Uncle Shmuel repeatedly told us that everyone who survived the Holocaust has their own story, but that for him (and others) it has become too difficult for them to properly tell over their experiences. When they were younger, after arriving in America, the survivors focused solely on getting by, they felt as though they were lower than ants, and merely struggled to make a living and exist in their new country. They didn’t think about trying to record their stories because they were so busy rebuilding. Now that they are old, it has become too emotionally draining for them. Aunt Sara can't even begin to relate her experiences without breaking down into tears. I tried to gently encourage him to tell us more, but in the end I respected his admission of how difficult it would be to relate events in more detail.
Uncle Shmuel spoke about how he found his wife, Sara. He was only 19 when he was liberated, and he waited several years until he was in his 20’s and already in America before he started looking to get married. He told us how all he wanted was an aidel Yiddeshe girl, not someone extremely beautiful, nor someone from a wealthy family. He repeated, with great emphasis, that he never wanted someone whose parents had money. For him, having wealthy in-laws was never a consideration. Uncle Shmuel just wanted a religiously observant girl who would build a proper Jewish home, and he certainly found that in his lifelong partner.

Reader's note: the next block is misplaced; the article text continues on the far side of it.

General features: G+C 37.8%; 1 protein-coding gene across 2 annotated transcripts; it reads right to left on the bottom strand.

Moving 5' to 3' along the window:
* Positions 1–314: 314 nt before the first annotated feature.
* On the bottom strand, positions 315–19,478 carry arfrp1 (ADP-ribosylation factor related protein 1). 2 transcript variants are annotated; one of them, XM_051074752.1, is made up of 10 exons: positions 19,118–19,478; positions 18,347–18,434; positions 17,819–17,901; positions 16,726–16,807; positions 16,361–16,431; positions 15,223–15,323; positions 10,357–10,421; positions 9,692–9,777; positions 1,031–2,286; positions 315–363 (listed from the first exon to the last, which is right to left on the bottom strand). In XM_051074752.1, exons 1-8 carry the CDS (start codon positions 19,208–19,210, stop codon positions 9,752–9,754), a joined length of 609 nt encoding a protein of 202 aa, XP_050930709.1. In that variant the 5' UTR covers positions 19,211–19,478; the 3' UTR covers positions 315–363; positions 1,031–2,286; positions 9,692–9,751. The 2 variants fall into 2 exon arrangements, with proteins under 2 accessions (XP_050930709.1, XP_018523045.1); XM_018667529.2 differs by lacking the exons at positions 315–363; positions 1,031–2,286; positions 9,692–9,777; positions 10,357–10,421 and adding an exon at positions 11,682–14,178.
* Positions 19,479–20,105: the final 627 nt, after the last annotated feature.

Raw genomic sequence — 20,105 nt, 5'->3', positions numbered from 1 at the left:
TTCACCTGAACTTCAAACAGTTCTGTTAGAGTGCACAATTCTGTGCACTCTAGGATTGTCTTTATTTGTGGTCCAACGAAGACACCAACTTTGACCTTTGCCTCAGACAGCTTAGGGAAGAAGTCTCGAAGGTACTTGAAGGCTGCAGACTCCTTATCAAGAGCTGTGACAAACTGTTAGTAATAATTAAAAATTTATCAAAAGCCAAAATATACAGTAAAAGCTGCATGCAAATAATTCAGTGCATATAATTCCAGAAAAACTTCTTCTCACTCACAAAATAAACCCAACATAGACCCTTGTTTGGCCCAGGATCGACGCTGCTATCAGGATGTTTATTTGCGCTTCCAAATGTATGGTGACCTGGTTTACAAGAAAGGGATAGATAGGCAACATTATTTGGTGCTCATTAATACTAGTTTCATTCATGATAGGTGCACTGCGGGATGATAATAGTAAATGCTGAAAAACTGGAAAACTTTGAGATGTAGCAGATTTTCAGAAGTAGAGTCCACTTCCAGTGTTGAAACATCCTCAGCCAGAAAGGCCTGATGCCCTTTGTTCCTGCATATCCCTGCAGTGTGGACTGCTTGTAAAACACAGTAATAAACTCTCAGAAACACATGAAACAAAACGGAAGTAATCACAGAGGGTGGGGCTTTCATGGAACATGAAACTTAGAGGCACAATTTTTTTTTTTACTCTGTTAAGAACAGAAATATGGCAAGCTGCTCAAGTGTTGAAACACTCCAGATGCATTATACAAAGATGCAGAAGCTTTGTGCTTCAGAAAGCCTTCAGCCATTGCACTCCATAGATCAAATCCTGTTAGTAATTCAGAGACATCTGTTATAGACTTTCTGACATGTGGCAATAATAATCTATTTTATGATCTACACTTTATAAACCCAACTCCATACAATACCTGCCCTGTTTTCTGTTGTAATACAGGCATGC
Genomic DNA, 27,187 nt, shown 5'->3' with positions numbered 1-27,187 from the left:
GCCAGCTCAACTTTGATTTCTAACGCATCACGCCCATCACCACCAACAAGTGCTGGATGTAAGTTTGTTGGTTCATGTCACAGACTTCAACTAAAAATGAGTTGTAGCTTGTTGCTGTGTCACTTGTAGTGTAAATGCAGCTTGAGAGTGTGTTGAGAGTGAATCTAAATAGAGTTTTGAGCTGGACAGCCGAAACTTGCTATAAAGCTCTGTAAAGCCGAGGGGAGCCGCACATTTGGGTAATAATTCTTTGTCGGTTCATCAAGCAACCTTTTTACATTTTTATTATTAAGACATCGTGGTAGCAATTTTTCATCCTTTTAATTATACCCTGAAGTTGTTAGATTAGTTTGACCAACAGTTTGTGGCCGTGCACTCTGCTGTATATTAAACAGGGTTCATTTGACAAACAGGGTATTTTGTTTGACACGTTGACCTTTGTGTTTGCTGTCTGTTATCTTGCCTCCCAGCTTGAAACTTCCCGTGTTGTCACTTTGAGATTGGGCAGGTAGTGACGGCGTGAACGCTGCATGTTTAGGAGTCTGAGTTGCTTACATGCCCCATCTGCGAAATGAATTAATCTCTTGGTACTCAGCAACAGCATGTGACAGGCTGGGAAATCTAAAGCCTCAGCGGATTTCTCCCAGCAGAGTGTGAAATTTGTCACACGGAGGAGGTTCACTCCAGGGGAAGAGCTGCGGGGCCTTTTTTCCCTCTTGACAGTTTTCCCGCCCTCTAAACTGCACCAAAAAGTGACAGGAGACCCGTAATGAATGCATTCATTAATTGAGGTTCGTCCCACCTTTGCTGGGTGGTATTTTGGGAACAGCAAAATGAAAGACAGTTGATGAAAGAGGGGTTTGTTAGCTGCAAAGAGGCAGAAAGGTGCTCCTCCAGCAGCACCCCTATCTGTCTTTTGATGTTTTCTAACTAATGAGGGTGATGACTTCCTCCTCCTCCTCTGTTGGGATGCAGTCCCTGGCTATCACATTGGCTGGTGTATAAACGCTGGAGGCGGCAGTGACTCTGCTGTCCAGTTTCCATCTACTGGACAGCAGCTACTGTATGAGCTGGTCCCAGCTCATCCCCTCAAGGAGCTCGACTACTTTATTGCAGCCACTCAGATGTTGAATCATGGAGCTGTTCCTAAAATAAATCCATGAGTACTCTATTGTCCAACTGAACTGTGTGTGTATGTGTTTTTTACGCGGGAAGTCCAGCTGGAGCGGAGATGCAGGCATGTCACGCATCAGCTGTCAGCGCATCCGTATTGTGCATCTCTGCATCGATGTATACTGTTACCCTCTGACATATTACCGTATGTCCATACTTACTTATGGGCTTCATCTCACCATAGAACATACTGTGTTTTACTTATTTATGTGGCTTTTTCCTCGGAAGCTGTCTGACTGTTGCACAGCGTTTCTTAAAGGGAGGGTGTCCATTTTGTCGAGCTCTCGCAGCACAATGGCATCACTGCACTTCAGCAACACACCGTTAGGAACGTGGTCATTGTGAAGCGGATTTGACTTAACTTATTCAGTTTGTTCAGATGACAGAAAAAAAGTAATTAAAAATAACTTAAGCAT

Aunt Sara greatly encourages Uncle Shmuel's learning, and is a perfect companion for living a life full of chessed and tzedaka. They regularly host young singles and other not-so-young residents of the Breur's side for Shabbos meals, and Aunt Sara dabbles in shidduchim when she isn't babysitting or visiting a local nursing home.
Uncle Shmuel is clearly a man who recognizes that everything he has is a matat Elokim, a gift from G-d, to quote Koheles. He has been through so much, yet he still appreciates the most minute things in life. How many of us would actually have the same dream he did while he was suffering in Auschwitz? How many of us would put ourselves in his mindset when we are looking for our zivug? Think about all the brachos we enjoy, and how spoiled many, or most of us are.
There are very few people I’ve ever met in my life that I would honestly describe as a malach (angel), but Uncle Shmuel is one of them. May we continue to learn from him and benefit from his experience, wisdom and humility – along with Aunt Sara’s – for many years to come.
Monday, September 5, 2011
This one is called Kamen Rider RIETS and seems to be about a YU-themed Power Ranger of sorts.
It looks pretty interesting - especially the costume design - and they chose to include one of my favorite songs, which seems to fit nicely. I wikipedia'ed "Kamen Rider" and it turns out it's very similar to Power Rangers, but with only one or two heroes instead of a team.
This preview video came out a while ago, so I'm not really sure when the finished product will be put online, but I'll definitely be keeping an eye out for it. The more fun YU videos the better, I say.
What do you guys think?